Hendon Publishing - Article Archive Details
What is That?!?!
Whether it is time for the budget, a grant or management of funds, there may be moments when you wonder what a particular financial term means or whether it applies to your situation. Here is a list of some of the words and phrases you might encounter in police finance.
AWARDS. While this is often used in the context of a grant, it can also include other funding processes, such as cooperative agreements, interagency agreements, or contracts for goods or services.
BUDGET PERIOD. This is a specific block of time for which a budget is approved for an award. It cannot exceed the project’s actual period of time.
CLOSEOUT. If all applicable administrative work has been completed for a particular process (such as a grant or contract), the process can undergo a “closeout” to end it.
FOCUS GROUP. Usually found in the context of a federally funded project, this term defines a meeting that might include employees, administrators, specialists, experts or others to discuss the progress, improvements or results of a project. It is a formal meeting and thus needs an agenda regarding activities, problems and other steps that must be discussed, evaluated or finalized.
MATCH. This is a share in the costs of a project or activity. Matches can be cash or in-kind, depending on the terms of any agreements applicable to the project or activity.
NON-EXPENDABLE PERSONAL PROPERTY. This is tangible personal property that has a particular value and a useful “life” of more than one year. The value might be set by a term of a contract or grant (e.g., $5,000 per unit).
OBLIGATION. This imposes a legal responsibility to pay a sum for goods or services according to a contract, grant or other agreement.
PASS-THROUGH. Usually used in the context of a state’s obligation, this means there is a requirement that a particular sum be paid, for example, to a local government. A pass-through obligation might also be required to be paid to a group of local government units or other organizations specified in a contract or grant.
PERSONAL PROPERTY. This is property that is not “real property,” of land and structures on the land. Personal property can be tangible (it exists) or intangible (it does not physically exist, but it has value, such as a copyright or a patent).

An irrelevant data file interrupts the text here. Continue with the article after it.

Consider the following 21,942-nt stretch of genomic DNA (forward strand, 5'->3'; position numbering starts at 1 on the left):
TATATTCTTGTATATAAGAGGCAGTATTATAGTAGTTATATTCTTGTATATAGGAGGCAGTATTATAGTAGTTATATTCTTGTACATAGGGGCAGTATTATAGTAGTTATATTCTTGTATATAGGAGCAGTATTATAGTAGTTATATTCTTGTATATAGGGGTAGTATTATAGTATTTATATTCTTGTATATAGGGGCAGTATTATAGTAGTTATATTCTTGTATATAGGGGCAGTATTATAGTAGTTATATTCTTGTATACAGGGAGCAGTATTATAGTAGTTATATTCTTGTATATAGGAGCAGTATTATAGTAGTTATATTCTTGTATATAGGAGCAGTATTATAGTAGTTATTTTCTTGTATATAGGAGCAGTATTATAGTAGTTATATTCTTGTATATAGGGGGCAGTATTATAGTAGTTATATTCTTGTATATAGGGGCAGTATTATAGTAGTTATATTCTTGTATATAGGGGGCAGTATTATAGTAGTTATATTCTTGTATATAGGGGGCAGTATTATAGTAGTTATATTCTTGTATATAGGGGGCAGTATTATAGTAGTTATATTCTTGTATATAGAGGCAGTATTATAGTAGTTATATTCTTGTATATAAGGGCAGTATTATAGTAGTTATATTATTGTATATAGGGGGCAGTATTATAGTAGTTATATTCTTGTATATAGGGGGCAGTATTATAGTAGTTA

PRE-AGREEMENT COSTS. These are costs that are necessary to the project or activity, but they come into being before the actual starting date of that project or activity.
PRIOR APPROVAL. Often, before there can be a budgetary or program change to a project, there must be approval from an authorized official. The official is an authority “above” the project or activity, not someone from the project or activity itself.
PROGRAM INCOME. This is the gross income earned during the funding period from a direct result of the program’s award (directly related to the project). As a control, program income can be spent only on allowable project expenses as specified in any applicable agreement regarding the program.
SUPPLANT. This term is usually used to define an action that deliberately reduces funds from a state or local government because of the availability of federal funds. If state or local funds were appropriated for a particular purpose, and then federal funds were given for the same purpose, the supplanting would occur when the state replaces its funds with federal funds, which, in effect, would actually reduce the total amount available for the particular purpose.
Stephenie Slahor, Ph.D., J.D., writes in the fields of law enforcement and security. She can be reached at email@example.com.
Published in Law and Order, Oct 2010
Rating : Not Yet Rated